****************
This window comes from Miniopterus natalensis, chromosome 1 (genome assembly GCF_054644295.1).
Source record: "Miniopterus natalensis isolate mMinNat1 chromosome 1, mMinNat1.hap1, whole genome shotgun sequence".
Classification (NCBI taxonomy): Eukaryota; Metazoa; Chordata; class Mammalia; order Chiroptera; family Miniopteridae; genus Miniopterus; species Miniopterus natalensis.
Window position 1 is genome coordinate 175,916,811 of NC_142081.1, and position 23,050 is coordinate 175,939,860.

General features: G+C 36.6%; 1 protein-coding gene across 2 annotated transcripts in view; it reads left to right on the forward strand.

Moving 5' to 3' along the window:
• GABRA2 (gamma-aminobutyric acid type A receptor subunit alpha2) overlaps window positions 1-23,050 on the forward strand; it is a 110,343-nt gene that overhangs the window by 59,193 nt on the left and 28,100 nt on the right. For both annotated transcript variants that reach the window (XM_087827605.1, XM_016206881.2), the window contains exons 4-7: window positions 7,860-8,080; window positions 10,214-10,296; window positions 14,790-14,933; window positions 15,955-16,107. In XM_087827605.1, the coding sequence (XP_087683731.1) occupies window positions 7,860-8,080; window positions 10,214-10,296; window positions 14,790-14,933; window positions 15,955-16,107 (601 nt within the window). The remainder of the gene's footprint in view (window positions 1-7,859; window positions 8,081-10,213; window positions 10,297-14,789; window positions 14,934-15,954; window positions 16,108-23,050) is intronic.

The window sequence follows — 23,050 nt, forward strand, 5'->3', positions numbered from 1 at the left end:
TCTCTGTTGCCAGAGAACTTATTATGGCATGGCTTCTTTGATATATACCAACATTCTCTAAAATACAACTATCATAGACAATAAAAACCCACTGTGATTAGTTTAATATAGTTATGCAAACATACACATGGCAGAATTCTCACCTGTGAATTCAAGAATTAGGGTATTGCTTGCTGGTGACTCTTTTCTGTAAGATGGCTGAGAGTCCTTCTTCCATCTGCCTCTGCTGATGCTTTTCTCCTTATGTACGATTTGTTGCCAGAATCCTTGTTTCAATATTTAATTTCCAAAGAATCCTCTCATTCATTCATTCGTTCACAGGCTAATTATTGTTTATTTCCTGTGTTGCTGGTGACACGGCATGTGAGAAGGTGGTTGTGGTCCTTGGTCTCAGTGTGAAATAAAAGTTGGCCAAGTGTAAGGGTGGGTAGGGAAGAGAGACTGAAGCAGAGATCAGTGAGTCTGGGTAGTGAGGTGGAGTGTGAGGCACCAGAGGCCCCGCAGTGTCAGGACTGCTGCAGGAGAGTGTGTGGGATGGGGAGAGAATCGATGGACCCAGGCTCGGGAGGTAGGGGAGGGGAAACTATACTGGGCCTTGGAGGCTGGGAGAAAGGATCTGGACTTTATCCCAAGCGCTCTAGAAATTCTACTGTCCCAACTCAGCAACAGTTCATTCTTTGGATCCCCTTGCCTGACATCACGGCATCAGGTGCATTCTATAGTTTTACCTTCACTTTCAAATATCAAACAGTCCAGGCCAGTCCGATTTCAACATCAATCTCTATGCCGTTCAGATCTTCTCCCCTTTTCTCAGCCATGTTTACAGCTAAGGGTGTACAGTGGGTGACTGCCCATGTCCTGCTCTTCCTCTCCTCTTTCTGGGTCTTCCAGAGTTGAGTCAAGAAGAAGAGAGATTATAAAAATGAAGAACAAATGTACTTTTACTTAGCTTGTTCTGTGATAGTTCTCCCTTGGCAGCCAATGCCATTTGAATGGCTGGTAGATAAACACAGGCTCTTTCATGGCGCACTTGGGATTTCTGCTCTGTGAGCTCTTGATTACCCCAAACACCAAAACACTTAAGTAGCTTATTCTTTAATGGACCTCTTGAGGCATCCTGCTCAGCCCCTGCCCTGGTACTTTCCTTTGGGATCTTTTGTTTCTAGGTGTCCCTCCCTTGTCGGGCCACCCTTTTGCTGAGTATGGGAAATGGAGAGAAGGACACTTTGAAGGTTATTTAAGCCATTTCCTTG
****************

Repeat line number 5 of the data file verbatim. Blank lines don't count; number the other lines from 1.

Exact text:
General features: G+C 36.6%; 1 protein-coding gene across 2 annotated transcripts in view; it reads left to right on the forward strand.